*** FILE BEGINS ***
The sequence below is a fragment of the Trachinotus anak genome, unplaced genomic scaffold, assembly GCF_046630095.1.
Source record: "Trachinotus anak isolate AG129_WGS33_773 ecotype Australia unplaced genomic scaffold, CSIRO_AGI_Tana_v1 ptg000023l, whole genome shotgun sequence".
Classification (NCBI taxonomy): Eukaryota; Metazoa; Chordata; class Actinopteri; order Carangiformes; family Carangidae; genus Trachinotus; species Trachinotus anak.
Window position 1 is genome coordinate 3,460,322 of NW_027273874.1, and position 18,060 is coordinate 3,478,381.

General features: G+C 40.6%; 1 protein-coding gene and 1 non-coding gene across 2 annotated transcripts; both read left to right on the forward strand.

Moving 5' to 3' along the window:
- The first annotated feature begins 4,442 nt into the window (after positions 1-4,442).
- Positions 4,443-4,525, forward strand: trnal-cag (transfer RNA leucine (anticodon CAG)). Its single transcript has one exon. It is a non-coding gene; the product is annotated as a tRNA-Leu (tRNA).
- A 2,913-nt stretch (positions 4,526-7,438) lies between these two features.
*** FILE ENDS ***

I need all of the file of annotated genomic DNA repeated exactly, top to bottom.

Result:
The sequence below is a fragment of the Trachinotus anak genome, unplaced genomic scaffold, assembly GCF_046630095.1.
Source record: "Trachinotus anak isolate AG129_WGS33_773 ecotype Australia unplaced genomic scaffold, CSIRO_AGI_Tana_v1 ptg000023l, whole genome shotgun sequence".
Classification (NCBI taxonomy): Eukaryota; Metazoa; Chordata; class Actinopteri; order Carangiformes; family Carangidae; genus Trachinotus; species Trachinotus anak.
Window position 1 is genome coordinate 3,460,322 of NW_027273874.1, and position 18,060 is coordinate 3,478,381.

General features: G+C 40.6%; 1 protein-coding gene and 1 non-coding gene across 2 annotated transcripts; both read left to right on the forward strand.

Moving 5' to 3' along the window:
- The first annotated feature begins 4,442 nt into the window (after positions 1-4,442).
- Positions 4,443-4,525, forward strand: trnal-cag (transfer RNA leucine (anticodon CAG)). Its single transcript has one exon. It is a non-coding gene; the product is annotated as a tRNA-Leu (tRNA).
- A 2,913-nt stretch (positions 4,526-7,438) lies between these two features.